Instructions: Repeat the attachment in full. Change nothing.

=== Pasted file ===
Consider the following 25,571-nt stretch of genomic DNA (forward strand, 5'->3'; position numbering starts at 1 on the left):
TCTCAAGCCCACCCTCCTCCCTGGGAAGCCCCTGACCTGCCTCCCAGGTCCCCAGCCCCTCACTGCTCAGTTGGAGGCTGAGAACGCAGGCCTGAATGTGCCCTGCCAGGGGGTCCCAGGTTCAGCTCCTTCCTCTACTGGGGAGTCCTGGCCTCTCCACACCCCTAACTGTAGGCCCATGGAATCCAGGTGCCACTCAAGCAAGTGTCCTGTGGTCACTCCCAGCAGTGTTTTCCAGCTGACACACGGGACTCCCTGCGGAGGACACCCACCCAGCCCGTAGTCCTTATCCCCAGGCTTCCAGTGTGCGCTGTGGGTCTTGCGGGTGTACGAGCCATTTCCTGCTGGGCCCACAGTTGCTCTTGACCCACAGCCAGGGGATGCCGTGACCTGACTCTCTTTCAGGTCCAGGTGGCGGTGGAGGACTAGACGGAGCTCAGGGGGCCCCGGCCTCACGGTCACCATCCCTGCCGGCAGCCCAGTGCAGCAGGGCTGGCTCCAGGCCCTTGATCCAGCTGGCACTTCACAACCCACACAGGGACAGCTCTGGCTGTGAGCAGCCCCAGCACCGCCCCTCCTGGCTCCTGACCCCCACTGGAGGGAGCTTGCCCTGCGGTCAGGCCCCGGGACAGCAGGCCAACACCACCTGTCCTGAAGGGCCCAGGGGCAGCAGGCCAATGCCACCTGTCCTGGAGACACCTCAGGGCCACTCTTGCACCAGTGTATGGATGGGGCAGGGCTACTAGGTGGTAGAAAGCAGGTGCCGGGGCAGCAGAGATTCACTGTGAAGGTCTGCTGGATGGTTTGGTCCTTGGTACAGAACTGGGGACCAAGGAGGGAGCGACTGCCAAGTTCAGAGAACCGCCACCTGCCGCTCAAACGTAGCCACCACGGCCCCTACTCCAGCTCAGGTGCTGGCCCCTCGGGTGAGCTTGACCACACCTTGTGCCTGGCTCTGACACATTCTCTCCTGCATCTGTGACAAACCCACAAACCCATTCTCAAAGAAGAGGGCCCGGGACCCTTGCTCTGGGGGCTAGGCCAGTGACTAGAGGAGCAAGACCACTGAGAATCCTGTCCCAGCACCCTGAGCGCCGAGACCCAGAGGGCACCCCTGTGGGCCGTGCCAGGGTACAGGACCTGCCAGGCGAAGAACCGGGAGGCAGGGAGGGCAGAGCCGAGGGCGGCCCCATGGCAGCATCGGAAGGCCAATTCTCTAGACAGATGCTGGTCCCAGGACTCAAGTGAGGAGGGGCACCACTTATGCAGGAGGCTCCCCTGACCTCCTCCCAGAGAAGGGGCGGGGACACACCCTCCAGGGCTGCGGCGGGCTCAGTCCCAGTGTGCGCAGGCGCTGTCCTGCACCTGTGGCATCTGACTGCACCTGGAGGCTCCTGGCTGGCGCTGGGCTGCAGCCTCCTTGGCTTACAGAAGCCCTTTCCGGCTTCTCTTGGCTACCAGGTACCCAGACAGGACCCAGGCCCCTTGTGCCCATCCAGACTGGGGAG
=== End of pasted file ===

Consider the following 25,571-nt stretch of genomic DNA (forward strand, 5'->3'; position numbering starts at 1 on the left):
TCTCAAGCCCACCCTCCTCCCTGGGAAGCCCCTGACCTGCCTCCCAGGTCCCCAGCCCCTCACTGCTCAGTTGGAGGCTGAGAACGCAGGCCTGAATGTGCCCTGCCAGGGGGTCCCAGGTTCAGCTCCTTCCTCTACTGGGGAGTCCTGGCCTCTCCACACCCCTAACTGTAGGCCCATGGAATCCAGGTGCCACTCAAGCAAGTGTCCTGTGGTCACTCCCAGCAGTGTTTTCCAGCTGACACACGGGACTCCCTGCGGAGGACACCCACCCAGCCCGTAGTCCTTATCCCCAGGCTTCCAGTGTGCGCTGTGGGTCTTGCGGGTGTACGAGCCATTTCCTGCTGGGCCCACAGTTGCTCTTGACCCACAGCCAGGGGATGCCGTGACCTGACTCTCTTTCAGGTCCAGGTGGCGGTGGAGGACTAGACGGAGCTCAGGGGGCCCCGGCCTCACGGTCACCATCCCTGCCGGCAGCCCAGTGCAGCAGGGCTGGCTCCAGGCCCTTGATCCAGCTGGCACTTCACAACCCACACAGGGACAGCTCTGGCTGTGAGCAGCCCCAGCACCGCCCCTCCTGGCTCCTGACCCCCACTGGAGGGAGCTTGCCCTGCGGTCAGGCCCCGGGACAGCAGGCCAACACCACCTGTCCTGAAGGGCCCAGGGGCAGCAGGCCAATGCCACCTGTCCTGGAGACACCTCAGGGCCACTCTTGCACCAGTGTATGGATGGGGCAGGGCTACTAGGTGGTAGAAAGCAGGTGCCGGGGCAGCAGAGATTCACTGTGAAGGTCTGCTGGATGGTTTGGTCCTTGGTACAGAACTGGGGACCAAGGAGGGAGCGACTGCCAAGTTCAGAGAACCGCCACCTGCCGCTCAAACGTAGCCACCACGGCCCCTACTCCAGCTCAGGTGCTGGCCCCTCGGGTGAGCTTGACCACACCTTGTGCCTGGCTCTGACACATTCTCTCCTGCATCTGTGACAAACCCACAAACCCATTCTCAAAGAAGAGGGCCCGGGACCCTTGCTCTGGGGGCTAGGCCAGTGACTAGAGGAGCAAGACCACTGAGAATCCTGTCCCAGCACCCTGAGCGCCGAGACCCAGAGGGCACCCCTGTGGGCCGTGCCAGGGTACAGGACCTGCCAGGCGAAGAACCGGGAGGCAGGGAGGGCAGAGCCGAGGGCGGCCCCATGGCAGCATCGGAAGGCCAATTCTCTAGACAGATGCTGGTCCCAGGACTCAAGTGAGGAGGGGCACCACTTATGCAGGAGGCTCCCCTGACCTCCTCCCAGAGAAGGGGCGGGGACACACCCTCCAGGGCTGCGGCGGGCTCAGTCCCAGTGTGCGCAGGCGCTGTCCTGCACCTGTGGCATCTGACTGCACCTGGAGGCTCCTGGCTGGCGCTGGGCTGCAGCCTCCTTGGCTTACAGAAGCCCTTTCCGGCTTCTCTTGGCTACCAGGTACCCAGACAGGACCCAGGCCCCTTGTGCCCATCCAGACTGGGGAG